Sunday, November 13, 2016

Trump and the role of executive versus ceremonial rulers

During the last US presidential elections several pundits expressed concerns over whether Trump represented a returning trend towards the populist and authoritarian politicians that took over Europe and Latin America for several decades. Honestly, I do not believe such reasons for alarm, since the US has constitutional checks and balances in the Senate and Congress that should counteract a President that goes too far in his agenda.

However, for me the greatest surprise of the election was that some of the promises of Trump are so unrealistic that they sound a bit like the projects of ancient Roman emperors or Chinese rulers. After all, it must be in the mind of many that the proposed Mexican wall would be many times bigger than Hadrian’s Wall and quite comparable in size to the Chinese wall.

The fact that so many candidates in different countries decide to go for the election of head of state for reasons of fame and prestige with vague slogans like “make the country great again” makes me think that there are some advantages to countries in which the maximum head of state plays a mere ceremonial role. The reason is that the head of state is required to be a part of many ceremonies, such as receiving other heads of state, which can distract him from the harder tasks of ruling. Therefore some countries elect a head of state which has mostly a ceremonial function, while keeping some core powers that can be used to balance abuses from others (such as being able to dismiss a dysfunctional government and calling for new elections). The President gets to keep fame and the right to major speeches during all the important holidays, while the real decision power and unpleasant details such as negotiating a parliamentary majority are left to a prime minister or head of government.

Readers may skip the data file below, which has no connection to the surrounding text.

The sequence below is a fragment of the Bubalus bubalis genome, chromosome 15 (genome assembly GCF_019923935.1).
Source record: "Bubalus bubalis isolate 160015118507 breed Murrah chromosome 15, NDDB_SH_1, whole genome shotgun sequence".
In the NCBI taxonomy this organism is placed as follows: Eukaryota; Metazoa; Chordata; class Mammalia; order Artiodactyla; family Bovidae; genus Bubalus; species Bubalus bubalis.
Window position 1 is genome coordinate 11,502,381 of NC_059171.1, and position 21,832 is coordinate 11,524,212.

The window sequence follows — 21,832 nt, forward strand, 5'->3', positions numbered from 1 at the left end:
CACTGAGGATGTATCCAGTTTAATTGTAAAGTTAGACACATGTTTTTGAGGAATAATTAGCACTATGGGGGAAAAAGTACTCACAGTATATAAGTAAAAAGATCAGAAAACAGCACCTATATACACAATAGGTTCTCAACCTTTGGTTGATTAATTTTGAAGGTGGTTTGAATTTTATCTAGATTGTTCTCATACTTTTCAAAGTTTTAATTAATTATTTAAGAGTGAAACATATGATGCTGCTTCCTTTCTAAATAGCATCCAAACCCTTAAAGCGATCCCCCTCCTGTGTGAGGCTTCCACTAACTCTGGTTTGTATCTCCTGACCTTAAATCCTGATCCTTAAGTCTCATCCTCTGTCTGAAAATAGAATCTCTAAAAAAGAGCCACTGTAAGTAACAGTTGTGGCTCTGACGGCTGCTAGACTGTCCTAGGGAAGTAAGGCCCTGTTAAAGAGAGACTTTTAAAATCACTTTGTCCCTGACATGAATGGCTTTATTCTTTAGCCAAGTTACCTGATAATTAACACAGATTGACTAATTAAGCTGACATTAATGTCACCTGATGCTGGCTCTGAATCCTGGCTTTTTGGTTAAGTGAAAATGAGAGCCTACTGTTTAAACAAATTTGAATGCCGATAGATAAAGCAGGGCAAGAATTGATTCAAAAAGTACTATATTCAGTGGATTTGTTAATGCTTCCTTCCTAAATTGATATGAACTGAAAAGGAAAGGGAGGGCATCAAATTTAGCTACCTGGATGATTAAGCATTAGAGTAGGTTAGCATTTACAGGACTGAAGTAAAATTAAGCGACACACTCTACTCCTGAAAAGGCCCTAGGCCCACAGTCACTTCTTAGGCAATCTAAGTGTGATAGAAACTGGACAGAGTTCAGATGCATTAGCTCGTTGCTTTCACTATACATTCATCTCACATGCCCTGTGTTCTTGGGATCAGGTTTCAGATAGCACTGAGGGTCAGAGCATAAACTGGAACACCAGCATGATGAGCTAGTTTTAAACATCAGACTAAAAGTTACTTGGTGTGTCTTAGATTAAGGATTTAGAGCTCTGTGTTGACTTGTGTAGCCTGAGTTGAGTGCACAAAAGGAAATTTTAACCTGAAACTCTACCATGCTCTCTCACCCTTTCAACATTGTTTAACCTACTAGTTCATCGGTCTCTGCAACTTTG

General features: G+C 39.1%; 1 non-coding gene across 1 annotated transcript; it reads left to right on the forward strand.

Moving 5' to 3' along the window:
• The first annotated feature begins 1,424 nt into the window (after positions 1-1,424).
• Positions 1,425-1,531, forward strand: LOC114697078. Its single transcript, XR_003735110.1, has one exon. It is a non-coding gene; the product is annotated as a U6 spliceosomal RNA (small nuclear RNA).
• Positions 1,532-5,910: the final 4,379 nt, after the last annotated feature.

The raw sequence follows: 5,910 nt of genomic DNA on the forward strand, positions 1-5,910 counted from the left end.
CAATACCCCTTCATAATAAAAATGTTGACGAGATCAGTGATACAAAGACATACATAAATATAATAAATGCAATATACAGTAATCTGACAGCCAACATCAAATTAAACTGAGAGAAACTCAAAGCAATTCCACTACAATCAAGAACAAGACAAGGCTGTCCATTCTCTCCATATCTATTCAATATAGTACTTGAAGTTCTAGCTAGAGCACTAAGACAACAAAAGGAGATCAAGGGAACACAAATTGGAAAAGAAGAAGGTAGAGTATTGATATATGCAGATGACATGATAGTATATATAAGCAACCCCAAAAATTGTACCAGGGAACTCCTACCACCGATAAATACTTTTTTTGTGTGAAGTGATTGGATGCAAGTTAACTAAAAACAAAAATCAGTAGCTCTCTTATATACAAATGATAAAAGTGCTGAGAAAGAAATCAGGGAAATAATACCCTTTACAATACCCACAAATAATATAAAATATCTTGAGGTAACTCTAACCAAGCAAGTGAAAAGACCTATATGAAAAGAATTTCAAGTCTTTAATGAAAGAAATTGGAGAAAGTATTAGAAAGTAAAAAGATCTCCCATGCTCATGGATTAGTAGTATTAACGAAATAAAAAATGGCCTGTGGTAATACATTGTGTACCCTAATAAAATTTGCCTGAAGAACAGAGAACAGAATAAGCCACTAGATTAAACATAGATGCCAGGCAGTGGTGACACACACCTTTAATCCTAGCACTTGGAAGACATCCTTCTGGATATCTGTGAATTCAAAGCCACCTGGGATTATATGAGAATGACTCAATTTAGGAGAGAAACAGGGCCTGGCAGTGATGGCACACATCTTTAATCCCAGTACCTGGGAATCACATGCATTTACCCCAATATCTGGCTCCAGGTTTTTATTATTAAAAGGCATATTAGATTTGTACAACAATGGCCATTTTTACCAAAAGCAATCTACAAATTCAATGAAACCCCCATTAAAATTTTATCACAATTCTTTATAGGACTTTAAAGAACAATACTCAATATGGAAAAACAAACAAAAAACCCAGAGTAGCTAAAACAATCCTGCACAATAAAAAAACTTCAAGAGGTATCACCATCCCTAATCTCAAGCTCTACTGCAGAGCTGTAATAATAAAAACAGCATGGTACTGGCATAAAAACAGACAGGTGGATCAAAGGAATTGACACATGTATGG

A good thing about this is that candidates that are passionate about fame, but bored by the actual negotiations of real politics run for the Presidential election and get the right to do their harmless speech a few times a year. Politicians who actually have a project for the country will run for Prime Minister and get a less prestigious role, but a much more relevant one and with all the onerous tasks of negotiations and administration. This could be seen as Political Economy case of a separating equilibrium – offer two different contracts to politicians and each candidate will choose the role that suits them best. If America had such a system, then they could have fame-seeking Trump as President and Hillary as Prime Minister.

Curiously, the Western Roman Empire had learned this before their demise in the 5th century. After Theodosius, his descendants became prestigious Emperors with a glory similar to the Pope. However, the real source of power lay with the magister militum, which was a professional general in charge of the army plus negotiating taxation, administration and budgets.

No comments:

Post a Comment